Case 2:14-cv-00797-BMS Document 16 Filed 02/06/15 Page 1 of 10 IN THE UNITED STATES DISTRICT COURT FOR THE EASTERN DISTRICT OF PENNSYLVANIA AMERICAN WESTERN : HOME INSURANCE COMPANY, : CIVIL ACTION Plaintiff,
Filed 8/27/14 Tesser Ruttenberg etc. v. Forever Entertainment CA2/2 NOT TO BE PUBLISHED IN THE OFFICIAL REPORTS California Rules of Court, rule 8.1115(a), prohibits courts and parties from citing or relying
Tiara Condominium: The Demise of the Economic Loss Rule in Construction Defect Litigation and Impact on the Property Damage Requirement in a General Liability Policy By Heather Howell Wright, Bradley Arant
Case: 11-20469 Document: 00511904997 Page: 1 Date Filed: 06/29/2012 IN THE UNITED STATES COURT OF APPEALS United States Court of Appeals FOR THE FIFTH CIRCUIT Fifth Circuit F I L E D June 29, 2012 Lyle
MAINE SUPREME JUDICIAL COURT Decision: 2002 ME 70 Docket: Pen-01-508 Argued: April 2, 2002 Decided: April 18, 2002 Reporter of Decisions Panel: SAUFLEY, C.J., and CLIFFORD, RUDMAN, DANA, ALEXANDER, CALKINS,
STATE OF MAINE CUMBERLAND, ss. SUPERIOR COURT CNILACTION Docket No. CV-06-404.' ~ 1\": \,.'" l,} \'}\ - / -~_..~'jl, --f'i 'j - C ~ ~, DONALD l. GARBRECHT v. ORDER LAW LIBRARY ROBERT HUTTON, et al, FEB
Filed 9/19/13 CERTIFIED FOR PUBLICATION IN THE COURT OF APPEAL OF THE STATE OF CALIFORNIA SECOND APPELLATE DISTRICT DIVISION THREE LAS VEGAS LAND AND DEVELOPMENT COMPANY, LLC et al., Plaintiffs and Appellants,
Case 0:14-cv-62840-JIC Document 44 Entered on FLSD Docket 09/30/2015 Page 1 of 12 UNITED STATES LIABILITY INSURANCE COMPANY, v. Plaintiff, KELLEY VENTURES, LLC, KEVIN P. KELLEY, and PHOENIX MOTORS, INC.,
In the United States Court of Appeals For the Seventh Circuit No. 07-3147 NAUTILUS INSURANCE COMPANY, an Arizona corporation, v. Plaintiff-Appellant, 1452-4 N. MILWAUKEE AVENUE, LLC, GREAT CENTRAL INSURANCE
Case: 14-60770 Document: 00513129690 Page: 1 Date Filed: 07/27/2015 IN THE UNITED STATES COURT OF APPEALS FOR THE FIFTH CIRCUIT KINSALE INSURANCE COMPANY, Plaintiff - Appellee United States Court of Appeals
STATE OF MICHIGAN COURT OF APPEALS JAMES PERKINS, Plaintiff-Appellee, FOR PUBLICATION July 18, 2013 9:00 a.m. v No. 310473 Grand Traverse Circuit Court AUTO-OWNERS INSURANCE COMPANY, LC No. 2011-028699-NF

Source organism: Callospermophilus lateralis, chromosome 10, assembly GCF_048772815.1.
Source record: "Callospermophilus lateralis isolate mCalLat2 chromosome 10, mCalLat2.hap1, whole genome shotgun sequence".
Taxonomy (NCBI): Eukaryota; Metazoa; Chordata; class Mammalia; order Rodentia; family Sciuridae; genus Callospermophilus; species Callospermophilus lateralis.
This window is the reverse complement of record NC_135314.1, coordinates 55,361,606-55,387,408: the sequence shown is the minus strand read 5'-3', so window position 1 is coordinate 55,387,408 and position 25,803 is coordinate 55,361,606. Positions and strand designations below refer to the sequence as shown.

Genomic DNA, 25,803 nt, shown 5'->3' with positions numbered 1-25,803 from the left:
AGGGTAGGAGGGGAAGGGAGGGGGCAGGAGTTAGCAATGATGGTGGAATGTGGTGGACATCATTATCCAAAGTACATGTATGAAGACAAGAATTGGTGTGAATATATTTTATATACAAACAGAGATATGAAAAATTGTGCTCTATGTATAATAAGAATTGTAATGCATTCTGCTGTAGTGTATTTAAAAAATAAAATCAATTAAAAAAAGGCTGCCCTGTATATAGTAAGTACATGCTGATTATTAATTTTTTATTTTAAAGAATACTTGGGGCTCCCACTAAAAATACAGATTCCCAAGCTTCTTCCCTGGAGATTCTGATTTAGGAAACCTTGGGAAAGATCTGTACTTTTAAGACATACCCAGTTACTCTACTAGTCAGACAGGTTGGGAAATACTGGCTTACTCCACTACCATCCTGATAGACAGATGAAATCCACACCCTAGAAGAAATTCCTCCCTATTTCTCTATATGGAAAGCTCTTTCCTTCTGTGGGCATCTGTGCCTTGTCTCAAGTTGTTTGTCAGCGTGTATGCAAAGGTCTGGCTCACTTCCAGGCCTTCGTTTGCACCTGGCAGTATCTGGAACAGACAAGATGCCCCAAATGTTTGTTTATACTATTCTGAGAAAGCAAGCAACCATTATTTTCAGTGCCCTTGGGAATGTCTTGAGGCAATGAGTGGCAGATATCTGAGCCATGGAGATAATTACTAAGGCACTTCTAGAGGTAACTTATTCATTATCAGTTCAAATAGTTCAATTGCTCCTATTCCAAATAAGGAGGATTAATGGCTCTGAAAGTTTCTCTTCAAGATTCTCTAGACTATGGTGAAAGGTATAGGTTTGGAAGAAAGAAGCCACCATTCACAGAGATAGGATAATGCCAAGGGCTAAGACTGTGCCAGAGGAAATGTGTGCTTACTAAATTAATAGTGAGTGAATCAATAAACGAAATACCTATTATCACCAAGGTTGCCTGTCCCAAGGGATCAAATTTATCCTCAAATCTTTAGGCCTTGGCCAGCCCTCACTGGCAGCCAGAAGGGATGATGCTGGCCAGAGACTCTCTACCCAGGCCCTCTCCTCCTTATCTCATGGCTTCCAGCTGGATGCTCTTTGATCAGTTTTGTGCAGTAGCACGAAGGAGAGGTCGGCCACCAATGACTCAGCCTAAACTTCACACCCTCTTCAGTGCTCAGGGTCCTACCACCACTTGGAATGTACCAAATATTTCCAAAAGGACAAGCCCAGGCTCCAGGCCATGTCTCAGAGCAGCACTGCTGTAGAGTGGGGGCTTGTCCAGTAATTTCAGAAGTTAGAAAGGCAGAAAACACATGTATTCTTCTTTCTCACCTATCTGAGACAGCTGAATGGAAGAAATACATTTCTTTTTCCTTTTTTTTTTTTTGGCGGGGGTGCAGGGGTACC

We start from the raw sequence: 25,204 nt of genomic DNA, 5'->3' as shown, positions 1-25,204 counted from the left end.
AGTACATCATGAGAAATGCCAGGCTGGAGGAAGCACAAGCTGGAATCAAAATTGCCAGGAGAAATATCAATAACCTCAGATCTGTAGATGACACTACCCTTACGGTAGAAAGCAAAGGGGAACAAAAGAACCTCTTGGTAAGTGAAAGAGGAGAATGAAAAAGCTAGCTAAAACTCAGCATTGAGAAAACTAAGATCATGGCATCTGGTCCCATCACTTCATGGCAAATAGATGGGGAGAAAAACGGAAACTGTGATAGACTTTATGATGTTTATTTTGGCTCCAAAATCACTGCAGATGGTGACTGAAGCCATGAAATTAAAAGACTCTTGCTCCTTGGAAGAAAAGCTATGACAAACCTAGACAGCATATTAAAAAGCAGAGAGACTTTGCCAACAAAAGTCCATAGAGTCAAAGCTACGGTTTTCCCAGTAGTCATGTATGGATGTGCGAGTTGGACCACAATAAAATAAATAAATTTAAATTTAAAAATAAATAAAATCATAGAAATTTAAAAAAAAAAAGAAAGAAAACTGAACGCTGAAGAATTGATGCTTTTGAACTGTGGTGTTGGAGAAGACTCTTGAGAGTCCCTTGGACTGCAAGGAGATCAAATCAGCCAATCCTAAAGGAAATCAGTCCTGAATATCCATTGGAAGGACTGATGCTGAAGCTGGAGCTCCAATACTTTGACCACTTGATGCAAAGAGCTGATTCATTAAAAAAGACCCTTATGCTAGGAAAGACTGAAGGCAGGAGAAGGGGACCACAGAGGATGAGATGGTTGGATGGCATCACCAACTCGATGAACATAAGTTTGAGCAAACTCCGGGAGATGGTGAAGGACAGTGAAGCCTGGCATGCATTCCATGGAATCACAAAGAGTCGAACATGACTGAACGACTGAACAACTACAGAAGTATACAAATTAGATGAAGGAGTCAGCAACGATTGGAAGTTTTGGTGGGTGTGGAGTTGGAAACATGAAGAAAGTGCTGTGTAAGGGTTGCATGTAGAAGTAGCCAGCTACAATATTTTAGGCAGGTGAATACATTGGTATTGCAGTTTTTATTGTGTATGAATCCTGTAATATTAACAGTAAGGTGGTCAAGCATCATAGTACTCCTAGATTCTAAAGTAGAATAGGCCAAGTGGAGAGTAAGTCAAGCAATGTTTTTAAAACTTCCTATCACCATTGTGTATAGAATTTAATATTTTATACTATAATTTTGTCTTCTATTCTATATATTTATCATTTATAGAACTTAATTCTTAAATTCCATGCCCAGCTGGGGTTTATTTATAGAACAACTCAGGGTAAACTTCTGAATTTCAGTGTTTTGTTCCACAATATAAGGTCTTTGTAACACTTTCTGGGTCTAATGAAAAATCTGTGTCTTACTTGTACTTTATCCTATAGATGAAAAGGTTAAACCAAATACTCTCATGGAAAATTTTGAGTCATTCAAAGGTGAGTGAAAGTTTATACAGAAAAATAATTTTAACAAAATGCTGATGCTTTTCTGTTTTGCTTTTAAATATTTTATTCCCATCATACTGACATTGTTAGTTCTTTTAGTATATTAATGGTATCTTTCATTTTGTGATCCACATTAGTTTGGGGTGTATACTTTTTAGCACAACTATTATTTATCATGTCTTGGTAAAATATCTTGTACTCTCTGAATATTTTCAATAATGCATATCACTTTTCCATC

In the Missouri Court of Appeals Eastern District DIVISION TWO FRANCIS GRAHAM, ) No. ED97421 ) Respondent, ) Appeal from the Circuit Court ) of St. Louis County vs. ) ) Honorable Steven H. Goldman STATE
Filed 10/4/13; pub. order 10/28/13 (see end of opn.) COURT OF APPEAL, FOURTH APPELLATE DISTRICT DIVISION ONE STATE OF CALIFORNIA SAN DIEGO ASSEMBLERS, INC., D062406 Plaintiff and Appellant, v. WORK COMP
COLORADO COURT OF APPEALS Court of Appeals No. 09CA0830 Arapahoe County District Court No. 08CV1981 Honorable Michael Spear, Judge Travelers Property Casualty Company of America, Plaintiff-Appellant, v.
DISTRICT COURT, CITY AND COUNTY OF DENVER, COLORADO 1437 Bannock Street Denver, CO 80202 Plaintiffs: JON C. COOK, an individual, and THE LUMBERYARDS DEVELOPMENT, L.L.C., a Colorado Limited Liability Company,
FILED United States Court of Appeals Tenth Circuit December 16, 2010 UNITED STATES COURT OF APPEALS Elisabeth A. Shumaker Clerk of Court FOR THE TENTH CIRCUIT DOUG HAMBELTON, Plaintiff Appellee, v. CANAL
MEALEY S LITIGATION REPORT Insurance Bad Faith Statutory Bad-Faith Claims Following An Appraisal Award In Florida by David H. Shaw, II, Esq. Butler Pappas Weihmuller Katz Craig LLP Tampa, Florida A commentary
MAINE SUPREME JUDICIAL COURT Decision: 2008 ME 142 Docket: Pen-07-652 Argued: April 9, 2008 Decided: September 9, 2008 Reporter of Decisions Panel: SAUFLEY, C.J., and CLIFFORD, ALEXANDER, LEVY, SILVER,
Case: 14-10913 Date Filed: 12/15/2014 Page: 1 of 11 IN THE UNITED STATES COURT OF APPEALS FOR THE ELEVENTH CIRCUIT No. 14-10913 Non-Argument Calendar D.C. Docket No. 8:12-cv-01066-MSS-TBM GEICO GENERAL
FOR IMMEDIATE NEWS RELEASE NEWS RELEASE # 15 FROM: CLERK OF SUPREME COURT OF LOUISIANA The Opinions handed down on the 26th day of February, 2008, are as follows: PER CURIAM: 2007-CC-1091 FREY PLUMBING